20 Dec 2021

20 Dec 2021

Review status: this preprint is currently under review for the journal GI.

A muographic study of a scoria cone from 11 directions using nuclear emulsion cloud chambers

Seigo Miyamoto1, Shogo Nagahara1,2, Kunihiro Morishima3, Toshiyuki Nakano3, Masato Koyama4, and Yusuke Suzuki5 Seigo Miyamoto et al.
  • 1Earthquake Research Institute, The University of Tokyo, 1-1-1 Yayoi, Bunkyo-ku, Tokyo, 113-0032, Japan
  • 2Graduate School of Human Development and Environment, Kobe University, 3-11 Tsurukabuto, Nada-ku, Kobe Hyogo, 657-8501, Japan
  • 3Fundamental Particle Physics Laboratory, Graduate School of Science of Nagoya University, Furocho, Chikusa-ku, Nagoya, Aichi, 464-8602, Japan
  • 4Department of Education, Shizuoka University, 836 Ohya, Suruga-ku, Shizuoka City, Shizuoka, Japan
  • 5STORY, Ltd., 2-2-5-2321, Minatomachi, Naniwa-ku, Osaka City, Osaka, Japan

Abstract. One of the key challenges for muographic studies is to reveal the detailed 3D density structure of a volcano by increasing the number of observation directions. 3D density imaging by multi-directional muography requires that the individual differences in the performance of the installed muon detectors are small and that the results from each detector can be derived without any bias in the data analysis. Here we describe a pilot muographic study of the Izu–Omuroyama scoria cone in Shizuoka Prefecture, Japan, from 11 directions, using a new nuclear emulsion detector design optimized for quick installation in the field. We describe the details of the data analysis and present a validation of the results.

The Izu–Omuroyama scoria cone is an ideal target for the first multi-directional muographic study, given its expected internal density structure and the topography around the cone. We optimized the design of the nuclear emulsion detector for rapid installation at multiple observation sites in the field, and installed these at 11 sites around the volcano. The images in the developed emulsion films were digitized into segmented tracks with a high-speed automated readout system. The muon tracks in each emulsion detector were then reconstructed. After the track selection, including straightness filtering, the detection efficiency of the muons was estimated. Finally, the density distributions in 2D angular space were derived for each observation site by using a muon flux and attenuation models.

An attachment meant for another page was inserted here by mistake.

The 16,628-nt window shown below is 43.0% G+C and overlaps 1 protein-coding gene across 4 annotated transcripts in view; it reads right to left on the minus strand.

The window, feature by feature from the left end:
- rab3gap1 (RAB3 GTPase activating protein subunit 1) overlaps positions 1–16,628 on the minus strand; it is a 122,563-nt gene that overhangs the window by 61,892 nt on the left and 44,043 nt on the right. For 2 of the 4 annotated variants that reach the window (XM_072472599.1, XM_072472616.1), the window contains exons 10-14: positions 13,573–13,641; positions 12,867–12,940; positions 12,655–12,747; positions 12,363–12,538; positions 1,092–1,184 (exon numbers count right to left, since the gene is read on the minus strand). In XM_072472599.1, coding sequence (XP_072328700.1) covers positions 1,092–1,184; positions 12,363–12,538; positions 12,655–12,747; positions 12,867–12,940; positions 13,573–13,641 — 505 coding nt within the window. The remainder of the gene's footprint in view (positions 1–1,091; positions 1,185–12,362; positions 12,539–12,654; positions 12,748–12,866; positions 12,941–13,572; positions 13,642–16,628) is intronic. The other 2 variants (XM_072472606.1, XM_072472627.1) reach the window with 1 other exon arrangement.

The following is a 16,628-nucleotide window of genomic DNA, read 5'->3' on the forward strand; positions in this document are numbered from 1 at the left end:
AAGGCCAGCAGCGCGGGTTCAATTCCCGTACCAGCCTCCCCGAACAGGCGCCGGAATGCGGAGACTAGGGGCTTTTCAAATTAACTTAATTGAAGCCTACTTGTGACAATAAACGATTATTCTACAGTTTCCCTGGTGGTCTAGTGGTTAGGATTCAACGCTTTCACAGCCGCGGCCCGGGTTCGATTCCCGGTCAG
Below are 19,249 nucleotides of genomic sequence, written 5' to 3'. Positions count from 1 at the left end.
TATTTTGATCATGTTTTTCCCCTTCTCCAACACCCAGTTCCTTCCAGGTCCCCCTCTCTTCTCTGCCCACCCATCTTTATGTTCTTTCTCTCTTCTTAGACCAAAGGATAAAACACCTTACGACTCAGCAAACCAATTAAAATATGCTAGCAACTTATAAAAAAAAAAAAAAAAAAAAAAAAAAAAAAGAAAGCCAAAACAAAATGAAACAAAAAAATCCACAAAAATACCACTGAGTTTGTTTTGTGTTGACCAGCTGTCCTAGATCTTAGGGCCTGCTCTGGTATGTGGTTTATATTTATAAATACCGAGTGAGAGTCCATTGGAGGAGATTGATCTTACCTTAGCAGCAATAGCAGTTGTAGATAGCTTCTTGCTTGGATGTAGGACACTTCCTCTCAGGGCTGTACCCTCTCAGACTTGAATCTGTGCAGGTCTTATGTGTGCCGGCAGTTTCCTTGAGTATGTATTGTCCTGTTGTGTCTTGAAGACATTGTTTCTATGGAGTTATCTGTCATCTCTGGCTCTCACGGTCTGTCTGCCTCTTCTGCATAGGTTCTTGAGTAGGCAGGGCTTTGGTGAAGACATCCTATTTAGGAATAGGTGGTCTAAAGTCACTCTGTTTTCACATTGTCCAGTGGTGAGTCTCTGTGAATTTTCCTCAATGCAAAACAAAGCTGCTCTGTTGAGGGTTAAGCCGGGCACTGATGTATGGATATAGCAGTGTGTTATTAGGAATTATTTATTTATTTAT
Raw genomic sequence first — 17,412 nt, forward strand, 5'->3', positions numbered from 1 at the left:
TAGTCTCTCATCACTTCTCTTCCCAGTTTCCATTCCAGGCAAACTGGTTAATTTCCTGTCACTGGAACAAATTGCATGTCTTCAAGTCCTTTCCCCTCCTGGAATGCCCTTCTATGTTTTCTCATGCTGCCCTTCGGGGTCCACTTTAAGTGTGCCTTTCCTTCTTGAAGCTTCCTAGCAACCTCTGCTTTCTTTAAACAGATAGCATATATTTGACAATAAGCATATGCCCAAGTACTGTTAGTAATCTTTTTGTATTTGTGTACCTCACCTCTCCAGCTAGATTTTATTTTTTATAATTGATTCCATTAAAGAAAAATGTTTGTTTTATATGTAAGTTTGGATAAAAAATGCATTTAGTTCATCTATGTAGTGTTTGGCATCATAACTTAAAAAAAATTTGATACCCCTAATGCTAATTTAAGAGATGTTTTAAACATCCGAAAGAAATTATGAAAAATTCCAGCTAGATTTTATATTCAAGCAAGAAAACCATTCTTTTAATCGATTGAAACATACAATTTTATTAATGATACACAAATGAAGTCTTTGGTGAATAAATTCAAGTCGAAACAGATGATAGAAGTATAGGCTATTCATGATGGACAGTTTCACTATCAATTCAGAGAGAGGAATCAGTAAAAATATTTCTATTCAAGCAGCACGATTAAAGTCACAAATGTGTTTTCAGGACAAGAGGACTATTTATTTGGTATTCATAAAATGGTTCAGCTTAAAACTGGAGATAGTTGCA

The observed muon flux was compared with the expected value in the free sky, and is 88 % ± 4 % in the forward direction and 92 % ± 2 % in the backward direction. The density values were validated by comparison with the values obtained from gravity measurements, and are broadly consistent, except for one site. The excess density at this one site may indicate that the density inside the cone is non-axisymmetric, which is consistent with a previous geological study.

Seigo Miyamoto et al.

Status: final response (author comments only)

Comment types: AC – author | RC – referee | CC – community | EC – editor | CEC – chief editor | : Report abuse
  • RC1: 'Comment on gi-2021-35', Anonymous Referee #1, 14 Jan 2022
  • RC2: 'Comment on gi-2021-35', Anonymous Referee #2, 14 Jan 2022

Seigo Miyamoto et al.

Seigo Miyamoto et al.


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Short summary
In recent years, imaging of density inside volcanoes using cosmic-ray muons, has been studied. In some previous studies, observations were conducted in 2 or 3 directions to obtain 3D resolution. For higher resolution, we tried to observe a volcano from 11 directions using special photographic films. The observation and analytical techniques developed in this study may be applied to other volcanoes and large objects. Reconstructing 3D images of the volcano is in progress using the obtained data.